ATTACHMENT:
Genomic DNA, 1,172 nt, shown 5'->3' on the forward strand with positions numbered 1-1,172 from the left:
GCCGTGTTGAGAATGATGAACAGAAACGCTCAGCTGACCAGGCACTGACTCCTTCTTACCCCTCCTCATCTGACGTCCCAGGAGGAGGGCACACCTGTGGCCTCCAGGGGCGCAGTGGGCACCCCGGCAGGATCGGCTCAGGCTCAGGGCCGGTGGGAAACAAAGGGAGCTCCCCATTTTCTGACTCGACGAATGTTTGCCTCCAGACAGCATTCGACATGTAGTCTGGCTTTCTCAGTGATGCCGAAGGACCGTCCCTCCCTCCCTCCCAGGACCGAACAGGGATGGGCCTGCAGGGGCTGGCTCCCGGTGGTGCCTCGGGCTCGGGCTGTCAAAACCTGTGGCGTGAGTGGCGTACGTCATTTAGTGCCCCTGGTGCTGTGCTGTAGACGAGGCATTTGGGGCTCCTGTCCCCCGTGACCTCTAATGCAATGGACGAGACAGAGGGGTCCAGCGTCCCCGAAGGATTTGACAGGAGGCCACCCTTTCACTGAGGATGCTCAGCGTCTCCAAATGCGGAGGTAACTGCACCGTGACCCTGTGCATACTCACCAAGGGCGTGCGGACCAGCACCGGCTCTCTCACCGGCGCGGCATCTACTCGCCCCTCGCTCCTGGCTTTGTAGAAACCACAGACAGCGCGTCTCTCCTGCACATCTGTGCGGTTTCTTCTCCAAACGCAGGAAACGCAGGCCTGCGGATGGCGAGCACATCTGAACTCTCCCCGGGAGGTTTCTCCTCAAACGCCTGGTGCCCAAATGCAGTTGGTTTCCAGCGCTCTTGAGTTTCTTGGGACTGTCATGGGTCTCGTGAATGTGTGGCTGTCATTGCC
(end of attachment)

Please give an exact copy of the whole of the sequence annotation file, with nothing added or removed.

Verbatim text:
Genomic DNA, 1,172 nt, shown 5'->3' on the forward strand with positions numbered 1-1,172 from the left:
GCCGTGTTGAGAATGATGAACAGAAACGCTCAGCTGACCAGGCACTGACTCCTTCTTACCCCTCCTCATCTGACGTCCCAGGAGGAGGGCACACCTGTGGCCTCCAGGGGCGCAGTGGGCACCCCGGCAGGATCGGCTCAGGCTCAGGGCCGGTGGGAAACAAAGGGAGCTCCCCATTTTCTGACTCGACGAATGTTTGCCTCCAGACAGCATTCGACATGTAGTCTGGCTTTCTCAGTGATGCCGAAGGACCGTCCCTCCCTCCCTCCCAGGACCGAACAGGGATGGGCCTGCAGGGGCTGGCTCCCGGTGGTGCCTCGGGCTCGGGCTGTCAAAACCTGTGGCGTGAGTGGCGTACGTCATTTAGTGCCCCTGGTGCTGTGCTGTAGACGAGGCATTTGGGGCTCCTGTCCCCCGTGACCTCTAATGCAATGGACGAGACAGAGGGGTCCAGCGTCCCCGAAGGATTTGACAGGAGGCCACCCTTTCACTGAGGATGCTCAGCGTCTCCAAATGCGGAGGTAACTGCACCGTGACCCTGTGCATACTCACCAAGGGCGTGCGGACCAGCACCGGCTCTCTCACCGGCGCGGCATCTACTCGCCCCTCGCTCCTGGCTTTGTAGAAACCACAGACAGCGCGTCTCTCCTGCACATCTGTGCGGTTTCTTCTCCAAACGCAGGAAACGCAGGCCTGCGGATGGCGAGCACATCTGAACTCTCCCCGGGAGGTTTCTCCTCAAACGCCTGGTGCCCAAATGCAGTTGGTTTCCAGCGCTCTTGAGTTTCTTGGGACTGTCATGGGTCTCGTGAATGTGTGGCTGTCATTGCC